How does the U.S. market look?
If North America is doing well and sales grow to 16.5 million or 17 million, we would be very thankful. My concern is other countries. I'm not truly relaxed about the situation because the world economy will inevitably influence the U.S. economy.
In North America, you are expecting Mitsubishi's first regional operating profit since 2007. What is driving the turnaround?
One of the major contributors has been the Outlander Sport, which is manufactured in the U.S. and selling well. And we are importing the Mirage hatchback from Thailand, and it's performing beyond expectations. When we introduced it, we didn't think it would sell as well as it is. There was a hike in volume, and it helped revitalize the dealers. And it is contributing to our profit.
How is profitability at the assembly plant in Normal, Ill.?
We are exporting from the U.S. plant to Russia, Latin America and the Middle East. Because of the declining economy in Russia, the Ukraine issue and declining oil prices, Russian auto sales are dropping. So we expected a better result from Russia.
The drop in Russian volume is being absorbed by the North American market. But if we were able to sell as planned in Russia, it would be extra positive sales for us.
Can Mitsubishi add new products to the Normal plant?
We don't have plans to add new models at the moment. To produce vehicles locally, you have to secure a certain volume.
How does Mitsubishi plan to expand its U.S. lineup?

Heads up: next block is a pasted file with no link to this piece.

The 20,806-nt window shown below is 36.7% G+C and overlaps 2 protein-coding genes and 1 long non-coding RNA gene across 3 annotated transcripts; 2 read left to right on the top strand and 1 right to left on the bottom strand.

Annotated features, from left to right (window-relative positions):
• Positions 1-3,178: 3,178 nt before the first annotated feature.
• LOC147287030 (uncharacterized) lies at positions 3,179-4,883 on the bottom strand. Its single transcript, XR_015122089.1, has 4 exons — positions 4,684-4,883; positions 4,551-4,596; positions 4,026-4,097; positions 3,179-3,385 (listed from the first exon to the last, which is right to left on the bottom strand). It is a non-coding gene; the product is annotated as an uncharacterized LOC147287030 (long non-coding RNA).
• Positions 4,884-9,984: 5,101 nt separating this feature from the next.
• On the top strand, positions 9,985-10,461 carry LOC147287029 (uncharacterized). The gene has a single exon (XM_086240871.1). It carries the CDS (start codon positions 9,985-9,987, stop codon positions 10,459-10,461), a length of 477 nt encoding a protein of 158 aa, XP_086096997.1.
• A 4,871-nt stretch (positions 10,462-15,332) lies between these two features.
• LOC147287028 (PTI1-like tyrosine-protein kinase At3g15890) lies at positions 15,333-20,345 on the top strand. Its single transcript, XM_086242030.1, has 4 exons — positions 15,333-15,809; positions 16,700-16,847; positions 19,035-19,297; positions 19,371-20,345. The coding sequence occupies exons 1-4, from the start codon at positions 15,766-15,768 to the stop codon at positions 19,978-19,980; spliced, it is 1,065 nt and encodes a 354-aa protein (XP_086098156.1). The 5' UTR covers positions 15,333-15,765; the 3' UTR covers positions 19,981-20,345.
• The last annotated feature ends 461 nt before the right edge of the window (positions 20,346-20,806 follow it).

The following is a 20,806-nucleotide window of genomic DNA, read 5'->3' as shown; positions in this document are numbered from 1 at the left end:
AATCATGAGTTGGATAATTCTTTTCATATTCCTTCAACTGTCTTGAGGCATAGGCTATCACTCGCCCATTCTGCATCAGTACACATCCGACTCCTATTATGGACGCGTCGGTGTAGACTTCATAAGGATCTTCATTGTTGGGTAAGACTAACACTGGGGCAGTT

We've actually started to review the small sedan we manufacture in Thailand for sale in the U.S.
The Mirage reception was much better than expected. So it's not the case that we can't introduce small cars to the U.S. market. If the fuel economy is good, it will be accepted. That is why we are considering an introduction of the small sedan. We haven't really decided what the sedan's name will be.
We also have the Outlander PHEV plug-in hybrid, which is already sold in Europe and Japan. We are planning to introduce that to the U.S. market.
So there's going to be the small sedan and the Outlander PHEV. We'd like to introduce both to North America in the latter half of the next fiscal year [which starts April 1].
We do not have a D-segment sedan. So right now, we have only the Lancer sedan in the U.S. And we are still studying the possibilities for a D-segment sedan.
We are putting our emphasis on SUVs in the U.S. We already have the Outlander and Outlander Sport. But when you look worldwide, we also have the Pajero [previously sold in the U.S. as the Montero]. So we have to think about introducing the next-generation Pajero to the U.S.
Including the plug-in hybrid version of the Pajero?
That is also under study at the moment. U.S. fuel economy regulations will become even stricter after 2020. So we need to introduce electrified drivetrains. When we do the full model change of the Pajero, there's going to be a PHEV version. And we would like to introduce it.
The U.S. introduction of the Outlander PHEV was delayed partly because of battery-production constraints. What is the status of expanding battery output?